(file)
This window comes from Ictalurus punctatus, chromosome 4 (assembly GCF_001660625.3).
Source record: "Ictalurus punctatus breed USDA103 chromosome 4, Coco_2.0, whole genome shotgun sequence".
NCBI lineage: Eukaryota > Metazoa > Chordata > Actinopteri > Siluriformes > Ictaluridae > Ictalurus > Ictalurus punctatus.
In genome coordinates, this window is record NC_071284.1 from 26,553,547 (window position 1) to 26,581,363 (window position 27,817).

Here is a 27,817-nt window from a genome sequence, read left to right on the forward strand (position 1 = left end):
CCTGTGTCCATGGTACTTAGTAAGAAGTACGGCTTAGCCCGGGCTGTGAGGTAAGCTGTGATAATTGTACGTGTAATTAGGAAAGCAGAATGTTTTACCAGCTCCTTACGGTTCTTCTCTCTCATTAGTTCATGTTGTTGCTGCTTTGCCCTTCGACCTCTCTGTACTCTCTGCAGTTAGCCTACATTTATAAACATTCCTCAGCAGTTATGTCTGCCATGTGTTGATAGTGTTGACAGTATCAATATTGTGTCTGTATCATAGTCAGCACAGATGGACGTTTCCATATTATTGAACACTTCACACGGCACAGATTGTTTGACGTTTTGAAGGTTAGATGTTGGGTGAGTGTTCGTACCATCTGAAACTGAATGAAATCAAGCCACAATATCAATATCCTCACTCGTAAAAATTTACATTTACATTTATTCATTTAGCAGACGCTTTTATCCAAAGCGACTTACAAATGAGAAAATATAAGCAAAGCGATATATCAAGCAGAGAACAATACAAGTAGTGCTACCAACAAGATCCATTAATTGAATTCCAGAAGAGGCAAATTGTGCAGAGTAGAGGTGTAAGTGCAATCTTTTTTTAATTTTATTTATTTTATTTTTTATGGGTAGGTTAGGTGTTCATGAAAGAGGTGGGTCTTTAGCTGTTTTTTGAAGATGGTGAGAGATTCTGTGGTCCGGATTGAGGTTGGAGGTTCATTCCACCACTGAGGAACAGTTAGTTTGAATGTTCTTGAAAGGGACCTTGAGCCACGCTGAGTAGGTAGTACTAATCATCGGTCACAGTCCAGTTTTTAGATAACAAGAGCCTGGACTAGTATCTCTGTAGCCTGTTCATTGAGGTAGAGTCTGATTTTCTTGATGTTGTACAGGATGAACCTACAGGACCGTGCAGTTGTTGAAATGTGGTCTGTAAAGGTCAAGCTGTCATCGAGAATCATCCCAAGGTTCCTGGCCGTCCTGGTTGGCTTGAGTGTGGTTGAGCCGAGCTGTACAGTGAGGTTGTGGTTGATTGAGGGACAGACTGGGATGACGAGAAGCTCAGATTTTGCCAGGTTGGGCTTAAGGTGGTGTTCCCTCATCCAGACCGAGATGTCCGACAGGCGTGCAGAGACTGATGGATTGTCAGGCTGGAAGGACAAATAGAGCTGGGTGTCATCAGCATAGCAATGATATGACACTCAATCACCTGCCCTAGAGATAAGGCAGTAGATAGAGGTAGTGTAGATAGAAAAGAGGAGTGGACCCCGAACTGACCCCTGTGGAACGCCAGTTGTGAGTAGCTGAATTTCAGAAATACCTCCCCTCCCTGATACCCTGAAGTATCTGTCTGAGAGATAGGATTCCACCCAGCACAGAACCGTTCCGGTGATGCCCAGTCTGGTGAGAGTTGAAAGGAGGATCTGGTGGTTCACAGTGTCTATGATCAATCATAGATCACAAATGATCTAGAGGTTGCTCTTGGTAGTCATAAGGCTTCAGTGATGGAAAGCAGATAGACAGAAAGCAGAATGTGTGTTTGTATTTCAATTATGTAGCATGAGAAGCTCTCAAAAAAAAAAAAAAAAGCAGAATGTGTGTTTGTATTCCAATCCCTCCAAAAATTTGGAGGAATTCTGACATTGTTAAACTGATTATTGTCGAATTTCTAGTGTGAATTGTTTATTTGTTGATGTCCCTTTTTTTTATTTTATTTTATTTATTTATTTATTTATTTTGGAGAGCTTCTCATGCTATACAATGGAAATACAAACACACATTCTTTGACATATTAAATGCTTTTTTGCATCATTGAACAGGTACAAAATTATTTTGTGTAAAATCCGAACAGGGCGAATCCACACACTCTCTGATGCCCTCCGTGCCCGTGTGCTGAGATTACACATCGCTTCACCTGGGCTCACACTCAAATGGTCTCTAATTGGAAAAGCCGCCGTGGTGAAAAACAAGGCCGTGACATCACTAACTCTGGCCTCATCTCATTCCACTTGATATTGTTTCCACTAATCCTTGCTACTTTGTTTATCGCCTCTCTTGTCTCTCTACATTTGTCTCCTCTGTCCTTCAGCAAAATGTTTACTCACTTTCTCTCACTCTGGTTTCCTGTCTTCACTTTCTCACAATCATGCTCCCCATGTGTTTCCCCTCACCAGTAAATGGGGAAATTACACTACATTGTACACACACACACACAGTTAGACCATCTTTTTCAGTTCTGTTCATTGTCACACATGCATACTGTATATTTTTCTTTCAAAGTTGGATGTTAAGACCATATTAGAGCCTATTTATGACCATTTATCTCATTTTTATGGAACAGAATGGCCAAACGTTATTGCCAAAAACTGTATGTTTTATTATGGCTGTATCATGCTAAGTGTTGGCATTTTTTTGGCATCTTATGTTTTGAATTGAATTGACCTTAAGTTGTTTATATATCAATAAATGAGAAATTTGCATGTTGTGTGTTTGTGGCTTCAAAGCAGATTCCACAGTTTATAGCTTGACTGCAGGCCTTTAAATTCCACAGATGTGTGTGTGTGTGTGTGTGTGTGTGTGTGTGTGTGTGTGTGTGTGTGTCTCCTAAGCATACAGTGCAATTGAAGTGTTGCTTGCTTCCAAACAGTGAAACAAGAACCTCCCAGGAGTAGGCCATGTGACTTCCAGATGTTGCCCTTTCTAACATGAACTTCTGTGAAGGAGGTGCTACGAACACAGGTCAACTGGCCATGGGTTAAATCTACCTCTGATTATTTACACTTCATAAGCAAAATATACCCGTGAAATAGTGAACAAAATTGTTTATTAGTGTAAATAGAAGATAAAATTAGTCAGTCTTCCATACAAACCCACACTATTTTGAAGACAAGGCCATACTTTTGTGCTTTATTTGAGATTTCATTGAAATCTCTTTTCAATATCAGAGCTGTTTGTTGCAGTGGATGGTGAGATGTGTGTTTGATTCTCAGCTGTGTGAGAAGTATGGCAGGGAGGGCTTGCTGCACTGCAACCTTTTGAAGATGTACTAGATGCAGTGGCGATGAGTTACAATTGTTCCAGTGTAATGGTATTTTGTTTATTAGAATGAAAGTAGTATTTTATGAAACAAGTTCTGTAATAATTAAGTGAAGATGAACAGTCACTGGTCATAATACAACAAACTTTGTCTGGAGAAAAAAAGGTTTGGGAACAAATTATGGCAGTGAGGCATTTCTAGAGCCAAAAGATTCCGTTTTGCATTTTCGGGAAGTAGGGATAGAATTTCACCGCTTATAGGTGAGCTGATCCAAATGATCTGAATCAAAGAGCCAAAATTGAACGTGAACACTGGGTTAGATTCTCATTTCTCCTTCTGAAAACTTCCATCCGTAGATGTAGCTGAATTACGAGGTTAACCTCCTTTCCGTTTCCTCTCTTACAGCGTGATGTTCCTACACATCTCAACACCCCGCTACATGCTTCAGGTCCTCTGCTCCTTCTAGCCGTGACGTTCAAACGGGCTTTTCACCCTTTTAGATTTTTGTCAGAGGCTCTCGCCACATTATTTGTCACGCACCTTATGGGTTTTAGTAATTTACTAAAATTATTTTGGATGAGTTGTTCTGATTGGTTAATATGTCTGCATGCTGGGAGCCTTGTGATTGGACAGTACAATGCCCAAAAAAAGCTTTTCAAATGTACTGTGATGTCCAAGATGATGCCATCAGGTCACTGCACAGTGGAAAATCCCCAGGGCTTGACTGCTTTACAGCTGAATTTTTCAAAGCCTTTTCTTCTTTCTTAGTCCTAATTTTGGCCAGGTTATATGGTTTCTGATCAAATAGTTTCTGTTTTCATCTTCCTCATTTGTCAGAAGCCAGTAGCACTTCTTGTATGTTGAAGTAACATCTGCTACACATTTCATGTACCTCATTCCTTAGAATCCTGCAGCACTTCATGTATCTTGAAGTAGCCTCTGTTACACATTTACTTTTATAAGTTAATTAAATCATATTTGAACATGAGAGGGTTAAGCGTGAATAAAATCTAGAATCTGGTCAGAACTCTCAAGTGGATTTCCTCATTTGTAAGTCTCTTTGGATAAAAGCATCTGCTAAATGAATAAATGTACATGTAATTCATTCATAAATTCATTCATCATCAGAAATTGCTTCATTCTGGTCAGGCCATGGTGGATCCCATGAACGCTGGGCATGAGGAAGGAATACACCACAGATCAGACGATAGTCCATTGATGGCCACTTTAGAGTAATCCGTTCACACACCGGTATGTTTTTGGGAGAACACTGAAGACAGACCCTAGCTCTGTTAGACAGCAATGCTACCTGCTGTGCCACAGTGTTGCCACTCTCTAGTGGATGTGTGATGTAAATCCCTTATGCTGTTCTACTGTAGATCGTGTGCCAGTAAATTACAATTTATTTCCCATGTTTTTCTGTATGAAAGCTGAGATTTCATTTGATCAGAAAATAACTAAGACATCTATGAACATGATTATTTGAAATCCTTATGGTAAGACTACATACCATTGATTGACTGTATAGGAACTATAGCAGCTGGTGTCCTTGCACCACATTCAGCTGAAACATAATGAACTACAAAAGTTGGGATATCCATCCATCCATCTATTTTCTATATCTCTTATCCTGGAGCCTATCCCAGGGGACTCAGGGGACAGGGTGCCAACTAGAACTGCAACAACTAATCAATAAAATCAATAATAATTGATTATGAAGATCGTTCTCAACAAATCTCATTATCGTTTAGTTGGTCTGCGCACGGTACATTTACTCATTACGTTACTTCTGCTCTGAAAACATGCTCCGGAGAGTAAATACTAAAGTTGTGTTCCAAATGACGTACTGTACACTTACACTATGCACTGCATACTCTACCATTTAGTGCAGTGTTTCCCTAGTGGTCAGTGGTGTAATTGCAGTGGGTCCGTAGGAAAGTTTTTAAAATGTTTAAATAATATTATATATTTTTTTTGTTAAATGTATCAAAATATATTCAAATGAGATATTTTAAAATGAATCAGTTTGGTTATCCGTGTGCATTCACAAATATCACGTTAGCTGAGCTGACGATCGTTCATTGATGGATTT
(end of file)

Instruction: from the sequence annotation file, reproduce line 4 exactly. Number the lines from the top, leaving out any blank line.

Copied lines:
In genome coordinates, this window is record NC_071284.1 from 26,553,547 (window position 1) to 26,581,363 (window position 27,817).